The Ethical Spectacle, May 1995, http://www.spectacle.org
How to Get Rich in Government
A familiar story: we elect someone to office with a modest
net worth. A few years later, while earning a relatively
modest salary in public service, the office-holder is a
millionaire. How does this happen?
For the following, I am using a Republican example because
those are the facts I have in front of me. But note the similarity
to the story of Bill and Hillary Clinton while he was governor of
Arkansas. The propensity to get rich in the so-called public
service is found in Democrats and Republicans alike.
My source for the following is Politics for Profit: The
Rich Rise of Lamar Alexander, by Doug Ireland in The Nation
for April 17, 1995.
Mr. Alexander is the ex-governor of Tennessee who is campaigning
for the Republican presidential nomination. When he first ran for governor in 1974,
his net worth was $151,000.00. By 1991, when President Bush appointed
him Secretary of Education, he was worth between 1.5 and 3 million
(Cabinet officers only have to reveal ranges, not exact numbers.)
Mr. Alexander made most of his investments through a trustee. In many
cases, the trustee was his wife, Honey. Follow the dance:
What is the moral of the story? Public life (especially in states like
Arkansas and Tennessee) is like dancing a cotillion in which, at the
end of the mad whirl, your pockets are stuffed full of money.
While the rest of us (assuming we have money to invest at all)
struggle to select stocks or mutual funds that
will do well, and frequently suffer for our mistakes, public
officials like Lamar Alexander and Bill Clinton are surrounded by
appreciative people who will cut them in on a sure thing, helping to
support them in a comfortable manner while they helm the ship of
government. Doubtless without expecting anything in return.
- In 1981, Governor Alexander and seven other investors acquire
an option to buy the Knoxville Journal, a daily newspaper. Later,
they swap their Journal stock for Gannett Co. shares, and Mr.
Alexander nets $620,000.00 when he sells his.
- In 1984, Honey Alexander invests $8,900 in Corrections Corporation
of America, a company founded by another Tennessee politician and
friend of the Alexanders. In 1985, C.C.A. successfully makes a $250 million dollar proposal
to take over Tennessee's prison system. This proposal is championed
by Governor Lamar Alexander.To avoid any conflict of interest, Honey Alexander trades her C.C.A.
stock to another friend for 10,000 shares in South Life Corporation,
a life insurance company.In 1989, Mrs. Alexander sells the South Life stock for a gain of
$133,000.00. Note: privatiziation of Tennessee jails failed and all but one
were eventually returned to the state.
- Mr. Alexander appoints Mrs. Alexander during the 1980's to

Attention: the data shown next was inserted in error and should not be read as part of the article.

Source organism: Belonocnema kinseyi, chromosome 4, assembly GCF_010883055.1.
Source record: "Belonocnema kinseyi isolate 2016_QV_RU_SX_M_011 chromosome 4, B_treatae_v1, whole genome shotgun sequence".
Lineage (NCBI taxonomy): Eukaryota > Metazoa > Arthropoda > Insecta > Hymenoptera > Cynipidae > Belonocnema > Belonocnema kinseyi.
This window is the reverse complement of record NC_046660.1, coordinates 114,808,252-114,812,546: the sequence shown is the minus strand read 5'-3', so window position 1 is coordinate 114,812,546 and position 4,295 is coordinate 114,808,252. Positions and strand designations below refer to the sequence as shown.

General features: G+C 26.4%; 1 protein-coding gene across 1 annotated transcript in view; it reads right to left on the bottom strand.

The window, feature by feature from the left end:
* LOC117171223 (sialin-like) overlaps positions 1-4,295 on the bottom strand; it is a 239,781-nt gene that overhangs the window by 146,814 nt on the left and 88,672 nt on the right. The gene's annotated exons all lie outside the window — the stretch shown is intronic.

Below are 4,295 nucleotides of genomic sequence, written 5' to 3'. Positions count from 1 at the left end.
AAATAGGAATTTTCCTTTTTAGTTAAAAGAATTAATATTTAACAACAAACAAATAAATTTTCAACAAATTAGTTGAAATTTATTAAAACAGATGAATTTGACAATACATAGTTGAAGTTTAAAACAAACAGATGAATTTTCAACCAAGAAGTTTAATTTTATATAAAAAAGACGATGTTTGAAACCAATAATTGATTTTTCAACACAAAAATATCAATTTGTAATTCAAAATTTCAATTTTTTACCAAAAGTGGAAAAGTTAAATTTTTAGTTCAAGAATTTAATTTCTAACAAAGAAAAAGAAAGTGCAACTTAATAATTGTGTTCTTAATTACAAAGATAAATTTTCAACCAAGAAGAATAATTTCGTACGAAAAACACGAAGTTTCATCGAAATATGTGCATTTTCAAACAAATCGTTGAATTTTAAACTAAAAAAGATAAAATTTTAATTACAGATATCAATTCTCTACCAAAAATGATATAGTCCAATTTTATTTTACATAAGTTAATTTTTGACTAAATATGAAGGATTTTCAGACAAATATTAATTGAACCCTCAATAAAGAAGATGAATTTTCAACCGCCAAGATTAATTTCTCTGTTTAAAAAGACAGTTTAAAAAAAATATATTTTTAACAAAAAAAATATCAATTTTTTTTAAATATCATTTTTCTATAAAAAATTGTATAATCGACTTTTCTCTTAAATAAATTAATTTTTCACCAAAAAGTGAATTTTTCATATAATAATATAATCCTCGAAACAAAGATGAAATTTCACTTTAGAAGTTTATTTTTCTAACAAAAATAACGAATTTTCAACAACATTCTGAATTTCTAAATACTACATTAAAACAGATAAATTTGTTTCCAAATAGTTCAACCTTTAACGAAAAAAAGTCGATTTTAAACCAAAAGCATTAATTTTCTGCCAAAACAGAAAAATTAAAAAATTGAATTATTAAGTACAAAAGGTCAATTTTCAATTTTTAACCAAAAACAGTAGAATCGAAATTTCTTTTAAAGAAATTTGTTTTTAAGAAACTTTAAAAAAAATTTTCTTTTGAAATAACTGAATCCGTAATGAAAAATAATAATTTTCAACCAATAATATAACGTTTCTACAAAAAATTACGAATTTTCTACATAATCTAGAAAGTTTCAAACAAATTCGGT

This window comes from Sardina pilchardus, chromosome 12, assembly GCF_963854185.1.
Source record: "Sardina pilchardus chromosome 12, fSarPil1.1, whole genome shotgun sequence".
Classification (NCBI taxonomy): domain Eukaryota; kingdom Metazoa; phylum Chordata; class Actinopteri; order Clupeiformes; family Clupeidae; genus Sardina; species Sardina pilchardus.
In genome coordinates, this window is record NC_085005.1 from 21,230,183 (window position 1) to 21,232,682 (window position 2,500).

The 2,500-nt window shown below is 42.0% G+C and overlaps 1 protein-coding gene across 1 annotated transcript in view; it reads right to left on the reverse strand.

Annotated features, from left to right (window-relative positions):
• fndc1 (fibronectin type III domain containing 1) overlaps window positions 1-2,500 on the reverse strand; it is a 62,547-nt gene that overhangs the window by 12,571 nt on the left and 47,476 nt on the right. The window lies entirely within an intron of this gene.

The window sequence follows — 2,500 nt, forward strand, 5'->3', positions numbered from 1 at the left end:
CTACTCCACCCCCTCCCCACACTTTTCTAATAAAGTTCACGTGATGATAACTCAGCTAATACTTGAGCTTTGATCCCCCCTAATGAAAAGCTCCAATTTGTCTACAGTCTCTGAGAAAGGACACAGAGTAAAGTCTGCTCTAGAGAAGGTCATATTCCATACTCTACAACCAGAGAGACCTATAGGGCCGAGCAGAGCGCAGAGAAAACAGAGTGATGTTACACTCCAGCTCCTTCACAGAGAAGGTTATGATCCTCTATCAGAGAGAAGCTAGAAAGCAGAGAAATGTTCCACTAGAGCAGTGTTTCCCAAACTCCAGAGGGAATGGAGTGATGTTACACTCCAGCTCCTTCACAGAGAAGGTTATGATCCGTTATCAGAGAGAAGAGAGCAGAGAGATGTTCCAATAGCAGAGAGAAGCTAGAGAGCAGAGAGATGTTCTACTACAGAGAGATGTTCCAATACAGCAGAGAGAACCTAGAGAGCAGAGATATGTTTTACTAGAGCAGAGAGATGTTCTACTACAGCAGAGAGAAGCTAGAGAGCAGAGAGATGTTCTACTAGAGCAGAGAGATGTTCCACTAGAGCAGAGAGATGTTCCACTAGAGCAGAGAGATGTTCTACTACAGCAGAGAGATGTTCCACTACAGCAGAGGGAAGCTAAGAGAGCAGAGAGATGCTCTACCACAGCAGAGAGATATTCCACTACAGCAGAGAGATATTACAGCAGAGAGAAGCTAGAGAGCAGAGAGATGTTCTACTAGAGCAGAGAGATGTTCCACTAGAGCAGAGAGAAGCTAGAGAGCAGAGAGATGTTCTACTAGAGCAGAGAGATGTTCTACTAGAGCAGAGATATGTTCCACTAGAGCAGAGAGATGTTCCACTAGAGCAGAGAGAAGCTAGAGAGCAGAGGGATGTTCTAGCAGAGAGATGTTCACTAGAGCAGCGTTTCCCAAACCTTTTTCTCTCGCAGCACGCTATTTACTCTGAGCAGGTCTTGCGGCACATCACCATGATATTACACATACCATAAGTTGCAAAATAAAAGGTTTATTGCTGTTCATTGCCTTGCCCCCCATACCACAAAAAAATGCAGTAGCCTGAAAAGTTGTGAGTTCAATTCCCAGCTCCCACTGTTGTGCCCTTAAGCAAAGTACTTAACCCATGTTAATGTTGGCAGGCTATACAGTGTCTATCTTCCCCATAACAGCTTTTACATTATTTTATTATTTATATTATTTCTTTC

head a Task Force on Healthy Children. The staff director of
the Task Force leaves in 1986 to found Corporate Child Care Inc.,
in which the Alexanders invest $5,000.00. By 1991, the Alexanders'
C.C.C.I. stock is worth $800,000.00. Their role in the start-up, other than
putting the money in, is unknown; Mr. Alexander in campaign speeches
claims to have "co-founded" a business employing 1,200 people but
the C.E.O. says, "if you ask, did he come to work and sit beside me at the
desk, that's not literally true."
- In 1987, Mr. Alexander takes six months off after leaving the State House,
goes to Australia and writes a book, for which he receives a $45,000
advance from the Wall Street Journal. He takes a $128,308 tax
deduction for expenses incurred writing the book.
- The same year, while working as a consultant for Whittle
Communications, Mr. Alexander receives stock worth $10,000 (he
pays for it, but his check is not cashed until much later.)
Later, Whittle repurchases the stock for $330,000.00.
- In 1988, Belmont College pays him $100,000 to help create a
"leadership institute", while Massey Birch, a venture capital firm
owned by his friend Jack Massey (who was also involved in the C.C.A.
and C.C.C.I. deals described above) pays him $44,000.00 in director's
and consulting fees.
- In 1988, Mr. Alexander is named president of the University of Tennessee,
Faculty and students can never find him during his tenure there,
while he concentrates on building his national reputation.
- In 1990, he makes $303,000; half is his University salary, while the
balance is for serving on five boards of directors, including
- While he is University president, the University spends $64,626
entertaining people at Blackberry Farms, a resort in which the
Alexanders own a one-third interest.
- In 1991, as Mr. Alexander is being confirmed as Secretary of
Education, he agrees to sever ties to Whittle Communications (which
among other business services, sells a television news service to
schools.) As a parting shot, a Whittle executive buys the Alexanders'
Knoxville home for $977,500--more than $400,000 more than they had
paid for it a year before. (Now, that's appreciation!)
- This year, a Tennessee law firm which doubles as a Washington
lobbyist (representing clients such as U.S. Tobacco and Martin Marietta)
is paying Mr. Alexander $295,000--while he attends 148 fundraisers
and otherwise spends his time running for President.
This modest proposal is the only solution: let's require a vow of
poverty from anyone who wants elective office. There is no other
way out of this.